> And if the Conciousness is infact the Ego without a sense of doership,
> it still cannot be Eternal and Absolute, as it's being influenced by the
> mind, the senses and there by it's transformation as the Ego.
There is no way of "knowing" that you are consciousness (I mean
the way one knows that one is 'alive and kicking'). All these things are
more often inferred. Also there is a sense in which AtmaAn is considered
the basis of it all which is not simply an equality. An oft quoted example
is that of light. One cannot recognise white light, unless it disperses
into its constituent colours. And one says that "this is red or that this
is green". One cannot equate white light to any one colour, but can do so
to all of them collectively.
> The Conciouness that we have is said to be the reflection of the Self.
> But the Self is defined as being incapable of action - so how can it
> cause a reflection?
Again in the sense of the example given above.
> As I stated in my mail earlier today, if indeed all that we experience
> in the Vyavaharika level is Maya - then Maya is all encompassing. So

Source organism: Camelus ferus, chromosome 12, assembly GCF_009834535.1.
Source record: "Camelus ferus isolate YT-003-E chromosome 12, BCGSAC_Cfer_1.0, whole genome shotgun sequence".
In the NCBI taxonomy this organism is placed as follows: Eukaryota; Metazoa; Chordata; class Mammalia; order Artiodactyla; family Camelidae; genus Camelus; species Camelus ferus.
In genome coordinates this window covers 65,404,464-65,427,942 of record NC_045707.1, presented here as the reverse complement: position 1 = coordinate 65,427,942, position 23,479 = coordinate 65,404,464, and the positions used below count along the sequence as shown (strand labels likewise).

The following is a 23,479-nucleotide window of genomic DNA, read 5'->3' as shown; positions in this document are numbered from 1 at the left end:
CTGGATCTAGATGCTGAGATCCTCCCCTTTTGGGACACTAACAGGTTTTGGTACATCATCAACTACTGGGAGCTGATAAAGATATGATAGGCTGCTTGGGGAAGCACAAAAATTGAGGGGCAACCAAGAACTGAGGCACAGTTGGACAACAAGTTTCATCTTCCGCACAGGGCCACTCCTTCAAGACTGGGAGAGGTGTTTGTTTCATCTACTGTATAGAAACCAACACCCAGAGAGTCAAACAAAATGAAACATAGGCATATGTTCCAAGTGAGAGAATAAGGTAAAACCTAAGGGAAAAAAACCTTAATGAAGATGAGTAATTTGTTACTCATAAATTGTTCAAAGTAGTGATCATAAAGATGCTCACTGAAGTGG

> even the Conciousness is only in the realm of Maya. I'm unable to
> understand how anything Eternal and Absolute can exist in me in the
> realm of Maya? If it indeed does exist I cannot understand a connection
> between it and "I".
mAyA is not all encompassing. mAyA is limited to the word, which
is knowledge. Since there is no thought without word it follows that in
our present avatAr we cannot see beyond mAyA. This is also why we have to
realise that eventhough the sages tell us that we are of the nature of
AtmAn we will never be able to know that in the same way as we know other
things around us. The reason you cannot understand the connection between
AtmAn and what you are currently is because we understand things
piecewise (because our understanding is through words, which are
discontinuous). For example how do we claim an understanding of the world.
We do so by knowing the laws of nature. But there is another level of